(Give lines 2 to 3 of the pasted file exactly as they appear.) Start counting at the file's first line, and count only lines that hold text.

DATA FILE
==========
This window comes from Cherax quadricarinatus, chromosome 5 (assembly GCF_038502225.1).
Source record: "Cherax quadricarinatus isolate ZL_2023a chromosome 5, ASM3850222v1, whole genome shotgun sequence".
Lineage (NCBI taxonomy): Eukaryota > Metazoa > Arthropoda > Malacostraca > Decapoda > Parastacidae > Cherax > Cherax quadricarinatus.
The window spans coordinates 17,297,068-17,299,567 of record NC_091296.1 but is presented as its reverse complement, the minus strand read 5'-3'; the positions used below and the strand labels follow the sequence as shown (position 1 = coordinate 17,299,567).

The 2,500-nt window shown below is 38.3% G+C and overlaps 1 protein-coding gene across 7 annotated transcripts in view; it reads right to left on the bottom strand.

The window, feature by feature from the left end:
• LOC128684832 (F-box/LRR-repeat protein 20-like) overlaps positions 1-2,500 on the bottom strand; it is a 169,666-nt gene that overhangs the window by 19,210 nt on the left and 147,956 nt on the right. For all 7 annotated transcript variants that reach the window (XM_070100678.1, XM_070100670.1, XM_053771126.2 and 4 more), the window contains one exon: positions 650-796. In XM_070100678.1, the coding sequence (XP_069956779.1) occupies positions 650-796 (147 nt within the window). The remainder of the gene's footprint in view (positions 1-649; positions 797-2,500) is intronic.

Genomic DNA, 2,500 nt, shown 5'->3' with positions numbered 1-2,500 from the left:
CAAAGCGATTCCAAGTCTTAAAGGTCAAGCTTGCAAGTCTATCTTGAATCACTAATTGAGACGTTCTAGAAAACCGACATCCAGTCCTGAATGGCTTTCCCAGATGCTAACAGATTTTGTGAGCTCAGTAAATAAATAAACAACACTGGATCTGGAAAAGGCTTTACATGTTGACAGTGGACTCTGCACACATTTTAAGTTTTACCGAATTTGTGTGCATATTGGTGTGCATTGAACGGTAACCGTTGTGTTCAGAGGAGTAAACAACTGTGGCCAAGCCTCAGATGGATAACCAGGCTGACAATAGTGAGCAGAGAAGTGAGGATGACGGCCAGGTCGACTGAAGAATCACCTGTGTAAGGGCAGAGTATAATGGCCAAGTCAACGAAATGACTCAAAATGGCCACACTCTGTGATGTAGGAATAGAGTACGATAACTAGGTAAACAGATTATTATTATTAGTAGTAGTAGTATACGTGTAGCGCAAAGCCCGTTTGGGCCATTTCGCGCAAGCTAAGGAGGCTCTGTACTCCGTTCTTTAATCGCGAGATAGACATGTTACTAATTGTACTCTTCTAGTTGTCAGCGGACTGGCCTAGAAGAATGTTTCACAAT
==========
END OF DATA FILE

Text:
Source record: "Cherax quadricarinatus isolate ZL_2023a chromosome 5, ASM3850222v1, whole genome shotgun sequence".
Lineage (NCBI taxonomy): Eukaryota > Metazoa > Arthropoda > Malacostraca > Decapoda > Parastacidae > Cherax > Cherax quadricarinatus.